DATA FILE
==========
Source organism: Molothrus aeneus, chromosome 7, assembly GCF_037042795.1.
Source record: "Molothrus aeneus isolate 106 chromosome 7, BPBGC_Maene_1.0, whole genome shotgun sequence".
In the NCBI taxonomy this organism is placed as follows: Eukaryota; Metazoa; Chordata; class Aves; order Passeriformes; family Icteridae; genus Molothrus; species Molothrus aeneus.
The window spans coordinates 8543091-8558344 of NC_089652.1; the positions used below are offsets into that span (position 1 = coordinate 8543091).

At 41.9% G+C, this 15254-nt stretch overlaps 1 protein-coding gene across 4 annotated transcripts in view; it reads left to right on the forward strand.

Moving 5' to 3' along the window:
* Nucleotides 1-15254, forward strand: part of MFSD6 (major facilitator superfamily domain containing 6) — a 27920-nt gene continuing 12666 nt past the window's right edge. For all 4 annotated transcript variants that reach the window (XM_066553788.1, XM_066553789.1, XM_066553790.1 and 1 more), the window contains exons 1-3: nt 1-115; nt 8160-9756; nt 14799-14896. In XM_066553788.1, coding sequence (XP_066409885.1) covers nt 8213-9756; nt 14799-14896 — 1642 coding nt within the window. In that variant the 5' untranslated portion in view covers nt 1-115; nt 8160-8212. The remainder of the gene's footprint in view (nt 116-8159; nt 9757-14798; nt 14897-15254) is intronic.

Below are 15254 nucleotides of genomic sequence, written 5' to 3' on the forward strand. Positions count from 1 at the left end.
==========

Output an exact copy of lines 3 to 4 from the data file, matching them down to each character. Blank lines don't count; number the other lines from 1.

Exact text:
In the NCBI taxonomy this organism is placed as follows: Eukaryota; Metazoa; Chordata; class Aves; order Passeriformes; family Icteridae; genus Molothrus; species Molothrus aeneus.
The window spans coordinates 8543091-8558344 of NC_089652.1; the positions used below are offsets into that span (position 1 = coordinate 8543091).